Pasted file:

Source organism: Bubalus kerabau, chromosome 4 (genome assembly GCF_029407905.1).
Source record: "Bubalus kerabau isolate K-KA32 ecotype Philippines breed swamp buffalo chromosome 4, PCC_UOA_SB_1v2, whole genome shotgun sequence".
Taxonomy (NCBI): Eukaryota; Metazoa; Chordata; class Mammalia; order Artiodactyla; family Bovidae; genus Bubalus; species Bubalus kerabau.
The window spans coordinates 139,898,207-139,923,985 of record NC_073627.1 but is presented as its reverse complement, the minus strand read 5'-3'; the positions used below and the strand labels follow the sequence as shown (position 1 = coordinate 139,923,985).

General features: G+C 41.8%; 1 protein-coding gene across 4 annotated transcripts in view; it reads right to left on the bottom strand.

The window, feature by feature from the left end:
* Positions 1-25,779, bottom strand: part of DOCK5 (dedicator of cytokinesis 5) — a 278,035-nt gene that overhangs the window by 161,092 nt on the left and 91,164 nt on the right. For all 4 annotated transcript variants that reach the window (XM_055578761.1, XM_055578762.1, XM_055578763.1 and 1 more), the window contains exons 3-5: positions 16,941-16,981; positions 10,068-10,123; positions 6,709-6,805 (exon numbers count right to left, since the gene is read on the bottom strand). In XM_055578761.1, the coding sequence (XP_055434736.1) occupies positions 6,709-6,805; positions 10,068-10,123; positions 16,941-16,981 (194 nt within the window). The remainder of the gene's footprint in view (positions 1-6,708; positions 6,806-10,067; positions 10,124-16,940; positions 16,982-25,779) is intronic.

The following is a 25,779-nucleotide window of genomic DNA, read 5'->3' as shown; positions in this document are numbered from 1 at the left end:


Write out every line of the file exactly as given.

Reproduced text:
Source organism: Bubalus kerabau, chromosome 4 (genome assembly GCF_029407905.1).
Source record: "Bubalus kerabau isolate K-KA32 ecotype Philippines breed swamp buffalo chromosome 4, PCC_UOA_SB_1v2, whole genome shotgun sequence".
Taxonomy (NCBI): Eukaryota; Metazoa; Chordata; class Mammalia; order Artiodactyla; family Bovidae; genus Bubalus; species Bubalus kerabau.
The window spans coordinates 139,898,207-139,923,985 of record NC_073627.1 but is presented as its reverse complement, the minus strand read 5'-3'; the positions used below and the strand labels follow the sequence as shown (position 1 = coordinate 139,923,985).

General features: G+C 41.8%; 1 protein-coding gene across 4 annotated transcripts in view; it reads right to left on the bottom strand.

The window, feature by feature from the left end:
* Positions 1-25,779, bottom strand: part of DOCK5 (dedicator of cytokinesis 5) — a 278,035-nt gene that overhangs the window by 161,092 nt on the left and 91,164 nt on the right. For all 4 annotated transcript variants that reach the window (XM_055578761.1, XM_055578762.1, XM_055578763.1 and 1 more), the window contains exons 3-5: positions 16,941-16,981; positions 10,068-10,123; positions 6,709-6,805 (exon numbers count right to left, since the gene is read on the bottom strand). In XM_055578761.1, the coding sequence (XP_055434736.1) occupies positions 6,709-6,805; positions 10,068-10,123; positions 16,941-16,981 (194 nt within the window). The remainder of the gene's footprint in view (positions 1-6,708; positions 6,806-10,067; positions 10,124-16,940; positions 16,982-25,779) is intronic.

The following is a 25,779-nucleotide window of genomic DNA, read 5'->3' as shown; positions in this document are numbered from 1 at the left end: